I am a moderately wealthy Albertan. I recently sold a medical device company after 20 years of hard work, risk-taking and managing through challenging economic times. There were significant financial and personal risks during the development of the company. I wanted to be smart about protecting the fruits of my labour. So when the law firm that helped me with the transaction suggested meeting with their tax specialist – I agreed. Sitting in a downtown Calgary office, I expected to hear some solid advice from a professional who knew all the subtleties of the Income Tax Act.
I got something much different.
The tax specialist tried to convince me to utilize his “scheme” to defer taxes. It involved the formation of multiple offshore companies with various transactions between shell companies. I did not get any specific details but did know that the companies would not actually create any product or service. They were being created as part of the “scheme”. The firm would charge me a commission of 20 – 30 per cent. That meant I could pocket 70-80% of the taxes saved. This would be a substantial amount of money.
I asked about specific details. They said they would not reveal them to me unless I committed to the plan. That definitely didn’t feel right. I asked if the plan was legal. The answer was that the plan was ”not illegal at this point.”
That was a walkaway moment for me. I chalked it up to an isolated incident.
But recently I saw a news report about a KPMG tax scheme for “high net worth” Canadians. It involved setting up shell companies in the Isle of Man, a notorious tax haven. Money is “invested” in those companies and then investors get their money back in the form of tax-free “gifts”. In this case one investor received nearly $6 million that way. He was told that he was not required to declare any of that income to the Canadian government.
The news report quoted the investor. He said that he knew nothing about Canadian tax law and “went to the best people in the country” for advice. How could following the advice of KPMG land him in such hot water?
Whether he bothered to question those high-priced tax professionals about the legality of the scheme is a question for his conscience. But his case resonated with me.
There has been plenty of outrage surrounding this story. My anger is not directed towards those wealthy Canadians who utilize the schemes. It is mostly directed to those high-profile multi-national firms supposedly following ethical standards who create and promote these quasi-legal schemes.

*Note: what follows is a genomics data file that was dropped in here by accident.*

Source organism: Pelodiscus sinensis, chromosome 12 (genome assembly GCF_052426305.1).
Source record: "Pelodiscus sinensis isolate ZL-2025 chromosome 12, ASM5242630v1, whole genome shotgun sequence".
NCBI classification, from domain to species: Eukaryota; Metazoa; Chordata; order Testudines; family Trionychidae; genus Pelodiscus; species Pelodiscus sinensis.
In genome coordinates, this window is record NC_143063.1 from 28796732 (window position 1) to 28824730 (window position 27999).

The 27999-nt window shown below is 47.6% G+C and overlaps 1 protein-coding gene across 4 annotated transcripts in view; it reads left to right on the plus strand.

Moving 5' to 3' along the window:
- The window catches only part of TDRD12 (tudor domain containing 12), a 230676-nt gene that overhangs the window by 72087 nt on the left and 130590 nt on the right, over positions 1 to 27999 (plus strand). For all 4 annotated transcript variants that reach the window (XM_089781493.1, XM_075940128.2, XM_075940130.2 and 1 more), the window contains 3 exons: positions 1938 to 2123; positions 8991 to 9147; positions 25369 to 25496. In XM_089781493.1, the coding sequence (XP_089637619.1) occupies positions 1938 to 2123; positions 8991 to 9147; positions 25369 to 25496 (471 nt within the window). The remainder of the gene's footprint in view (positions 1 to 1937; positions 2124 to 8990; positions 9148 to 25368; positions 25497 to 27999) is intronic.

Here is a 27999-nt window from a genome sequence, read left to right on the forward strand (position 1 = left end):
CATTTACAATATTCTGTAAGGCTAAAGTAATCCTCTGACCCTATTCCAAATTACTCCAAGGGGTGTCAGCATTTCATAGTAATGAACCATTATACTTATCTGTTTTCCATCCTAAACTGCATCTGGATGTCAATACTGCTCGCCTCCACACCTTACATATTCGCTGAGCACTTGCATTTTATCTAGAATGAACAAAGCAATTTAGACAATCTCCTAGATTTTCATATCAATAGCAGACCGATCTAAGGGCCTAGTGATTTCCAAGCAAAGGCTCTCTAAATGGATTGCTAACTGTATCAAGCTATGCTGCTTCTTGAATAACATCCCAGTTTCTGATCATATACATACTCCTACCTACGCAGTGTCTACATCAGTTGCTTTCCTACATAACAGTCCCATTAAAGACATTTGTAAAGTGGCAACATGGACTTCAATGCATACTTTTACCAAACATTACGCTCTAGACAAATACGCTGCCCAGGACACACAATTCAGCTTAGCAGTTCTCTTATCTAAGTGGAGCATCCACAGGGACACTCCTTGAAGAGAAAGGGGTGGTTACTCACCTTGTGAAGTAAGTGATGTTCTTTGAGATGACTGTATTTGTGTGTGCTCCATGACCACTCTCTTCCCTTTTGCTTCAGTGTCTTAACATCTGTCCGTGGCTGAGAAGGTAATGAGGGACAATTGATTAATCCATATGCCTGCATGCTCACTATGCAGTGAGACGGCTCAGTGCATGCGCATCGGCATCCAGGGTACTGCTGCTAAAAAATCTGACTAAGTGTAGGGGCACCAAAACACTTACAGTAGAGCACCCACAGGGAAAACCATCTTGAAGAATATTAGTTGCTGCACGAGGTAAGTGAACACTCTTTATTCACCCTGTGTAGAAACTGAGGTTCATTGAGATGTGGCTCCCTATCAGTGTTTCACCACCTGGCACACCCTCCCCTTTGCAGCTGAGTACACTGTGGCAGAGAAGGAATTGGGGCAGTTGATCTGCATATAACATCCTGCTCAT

In addition to being a tax consultancy firm, KPMG is one of the largest auditing firms in the world. Every year, federal and provincial governments hire them for their advice. The firm has won numerous awards for good corporate citizenship.
If you were sitting in their offices and encouraged to participate in a plan that could save you hundreds of thousands in taxes what would you do? Would you be a chump not to buy in? Are all the smart guys skirting the system?
During the past federal election, Justin Trudeau and the Liberal Party were elected partially on their tax plan transferring some of the tax burden from the middle class to the top 1%. However without a comprehensive strategy to limit the tax schemes available to the wealthy, the move may be counterproductive. It may push more wealthy Canadians towards the more aggressive tax avoidance strategies suggested by tax specialists. Most Canadians love our country, we complain about how all levels of government use our tax money but we expect all to pay their fair share of tax.
It is my right to employ professionals to help me develop a reasonable tax plan and to minimize the amount of tax I pay. But as a business person – and a Canadian - I also have a responsibility to contribute my fair share to the country that provides us with stability, infrastructure, health care and so much more.
It is time to demand a Canada Revenue Agency – and a federal government - that asserts itself against those organizations who are attempting to generate huge legal and accounting fees ultimately at the expense of the average Canadian taxpayer. We need to force a shift in the practices of those organizations to conduct themselves with integrity and for the common good of all Canadians.